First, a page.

When I was talking with Mary just before my trip to her house, she advised that I pack a parka. “We’ve had no summer,” she said. Just a steady series of chilly nights and cool gray days. She hoped I wouldn’t be too disappointed.
The idea of being disappointed by leaving Texas at the end of August for a week of cloudy and cool Pacific life made me laugh.
All week the foghorn mooed, a sound that can’t help but remind you that great ships are nearby though invisible. We took nice long walks, as we often do; this year down to Paseo del Mar. This is the area of Royal Palms, with its famous tide pools and formerly famous resorts, gone now. In a previous post I mentioned a chunk of Paseo del Mar that fell off a couple of years ago, just north of where I took this picture. (At least, I think it’s north. San Pedro is a peninsula, and I come from a place where the large body of water means “east,” so I could be all wrong. Anyway, up the road.)
When I’m here it’s hard not to daydream about the old days, when coastal property was cheap and all the rich and famous drove to the seaside resorts and dance halls in limousines. I found a personal reminiscence by a San Pedro writer from 2011: http://www.dailybreeze.com/general-news/20111209/san-pedro-authors-history-of-white-point-comes-from-personal-experience. Make note of the Corner Store where she had her book signing; we’ll be heading there before long.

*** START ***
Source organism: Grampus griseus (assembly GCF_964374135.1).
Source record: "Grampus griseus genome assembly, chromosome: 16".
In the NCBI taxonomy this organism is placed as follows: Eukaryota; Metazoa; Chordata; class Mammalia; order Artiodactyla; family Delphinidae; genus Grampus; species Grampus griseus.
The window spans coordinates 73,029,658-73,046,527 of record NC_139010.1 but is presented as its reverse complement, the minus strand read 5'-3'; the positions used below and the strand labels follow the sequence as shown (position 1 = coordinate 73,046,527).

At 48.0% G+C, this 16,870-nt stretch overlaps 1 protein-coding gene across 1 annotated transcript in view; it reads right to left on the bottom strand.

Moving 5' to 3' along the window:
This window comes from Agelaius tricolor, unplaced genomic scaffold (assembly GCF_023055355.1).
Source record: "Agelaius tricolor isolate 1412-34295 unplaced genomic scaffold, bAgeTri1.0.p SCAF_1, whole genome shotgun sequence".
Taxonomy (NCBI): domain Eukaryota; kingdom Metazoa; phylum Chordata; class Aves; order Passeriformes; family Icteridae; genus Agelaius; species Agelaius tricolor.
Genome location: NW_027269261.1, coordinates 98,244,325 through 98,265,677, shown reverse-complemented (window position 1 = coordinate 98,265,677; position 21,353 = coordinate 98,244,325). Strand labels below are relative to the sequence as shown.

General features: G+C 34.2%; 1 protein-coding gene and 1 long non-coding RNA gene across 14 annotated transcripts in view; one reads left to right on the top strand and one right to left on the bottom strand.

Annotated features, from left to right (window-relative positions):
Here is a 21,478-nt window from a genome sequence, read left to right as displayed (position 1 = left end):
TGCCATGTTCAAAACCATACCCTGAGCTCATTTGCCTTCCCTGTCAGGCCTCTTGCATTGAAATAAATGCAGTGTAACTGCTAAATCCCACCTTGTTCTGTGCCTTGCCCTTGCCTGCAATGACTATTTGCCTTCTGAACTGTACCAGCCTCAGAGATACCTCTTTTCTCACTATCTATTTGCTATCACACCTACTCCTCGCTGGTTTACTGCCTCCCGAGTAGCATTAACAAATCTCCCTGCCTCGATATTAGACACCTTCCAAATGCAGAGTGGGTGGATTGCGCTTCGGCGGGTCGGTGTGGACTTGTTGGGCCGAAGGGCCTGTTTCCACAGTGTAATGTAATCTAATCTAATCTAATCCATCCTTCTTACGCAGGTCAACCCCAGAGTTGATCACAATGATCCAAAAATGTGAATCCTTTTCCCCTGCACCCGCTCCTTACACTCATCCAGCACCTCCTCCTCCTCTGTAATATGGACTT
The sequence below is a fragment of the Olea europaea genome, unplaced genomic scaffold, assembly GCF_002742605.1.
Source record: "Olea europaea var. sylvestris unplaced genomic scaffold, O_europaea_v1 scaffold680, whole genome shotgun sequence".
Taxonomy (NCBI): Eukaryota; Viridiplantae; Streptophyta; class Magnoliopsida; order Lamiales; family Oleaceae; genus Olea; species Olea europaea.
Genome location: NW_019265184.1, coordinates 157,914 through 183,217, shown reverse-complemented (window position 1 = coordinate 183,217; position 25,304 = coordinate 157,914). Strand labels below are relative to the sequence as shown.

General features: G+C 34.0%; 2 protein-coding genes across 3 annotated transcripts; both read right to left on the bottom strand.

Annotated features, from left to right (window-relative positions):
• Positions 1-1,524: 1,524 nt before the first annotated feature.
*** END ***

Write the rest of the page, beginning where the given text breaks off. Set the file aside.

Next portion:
Mary had been quite right in recommending warm clothing. Doubtless she was remembering the summer of 1989 when I drove out to live with her during my internship year. While she and her scantily-clad workmates played volleyball on the beach, I sat wrapped in sweatpants, sweatshirt, and a blanket. This year, we walked briskly to keep warm.
As we went about in this monochromatic salt-smelling landscape, nearly unable to tell where the sea left off and the sky began, I kept thinking about Sylvia Plath’s line, “This is the sea, then, this great abeyance.” Fortunately there were some spots of color to remind me I was still alive.
Pelicans never cease to amaze and amuse me. As they take off from the water they seem as unwieldy as pterodactyls. When they land on the water they always look surprised. And when they go from full flight arrowing down to snatch a fish, they look like torpedoes. I just love the pelicans.
Later in the week Mary and I would naturally spend time at the beaches: Redondo, Hermosa, Manhattan. It’s what we do. One day when the sun was beginning to take a stand, I took the opportunity to see what I could do with my new polarized filter. Photography lessons are second on my list for the coming year. (First up: I have resolved to learn how to knit something that’s not a hat, scarf, or shawl that I can actually wear.)
This is a part of Redondo Beach just north of Palos Verdes, where you park on a wide avenue of elegant condominiums and walk down 75 stairs to reach the strand. We encountered just a few people playing in the surf
a long sweep of coastline
and one sailboat off in the distance.
I have nothing original to say about the ocean, although I’ve written a poem or two with oceans in them, some of which I rather like. Not my words so much as what all large bodies of water evoke: a soothing, terrifying timelessness; a calming indifference to my troubles; all the best moments of my childhood. A professional-level insomniac, I sleep like a stone whenever a combination of salt water, warm sand, and the shouts of children at play are my environment. Even more than half a century later I can remember waking up from a nap in an upstairs room, the muslin sheets faintly sandy, the shrieks of kids across the street at the beach filling me with an urgent need to rush down the stairs and out the door to join them.
How do you explain a world in which you can feel at once completely alone and so deeply connected?